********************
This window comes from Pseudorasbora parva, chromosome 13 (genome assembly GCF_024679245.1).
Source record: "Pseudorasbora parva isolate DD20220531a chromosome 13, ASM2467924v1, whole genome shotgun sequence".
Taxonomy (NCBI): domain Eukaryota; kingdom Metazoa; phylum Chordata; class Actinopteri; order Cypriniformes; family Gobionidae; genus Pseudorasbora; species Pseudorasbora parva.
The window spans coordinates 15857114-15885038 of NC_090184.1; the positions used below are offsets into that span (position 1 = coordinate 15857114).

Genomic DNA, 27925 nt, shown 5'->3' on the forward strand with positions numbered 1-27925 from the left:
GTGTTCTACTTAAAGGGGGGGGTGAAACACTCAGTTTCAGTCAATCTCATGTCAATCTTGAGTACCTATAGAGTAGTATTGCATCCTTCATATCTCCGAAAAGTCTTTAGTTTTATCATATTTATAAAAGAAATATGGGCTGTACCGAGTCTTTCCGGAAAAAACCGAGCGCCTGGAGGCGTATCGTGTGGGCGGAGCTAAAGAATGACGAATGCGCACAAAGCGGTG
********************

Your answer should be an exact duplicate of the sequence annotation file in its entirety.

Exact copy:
This window comes from Pseudorasbora parva, chromosome 13 (genome assembly GCF_024679245.1).
Source record: "Pseudorasbora parva isolate DD20220531a chromosome 13, ASM2467924v1, whole genome shotgun sequence".
Taxonomy (NCBI): domain Eukaryota; kingdom Metazoa; phylum Chordata; class Actinopteri; order Cypriniformes; family Gobionidae; genus Pseudorasbora; species Pseudorasbora parva.
The window spans coordinates 15857114-15885038 of NC_090184.1; the positions used below are offsets into that span (position 1 = coordinate 15857114).

Genomic DNA, 27925 nt, shown 5'->3' on the forward strand with positions numbered 1-27925 from the left:
GTGTTCTACTTAAAGGGGGGGGTGAAACACTCAGTTTCAGTCAATCTCATGTCAATCTTGAGTACCTATAGAGTAGTATTGCATCCTTCATATCTCCGAAAAGTCTTTAGTTTTATCATATTTATAAAAGAAATATGGGCTGTACCGAGTCTTTCCGGAAAAAACCGAGCGCCTGGAGGCGTATCGTGTGGGCGGAGCTAAAGAATGACGAATGCGCACAAAGCGGTG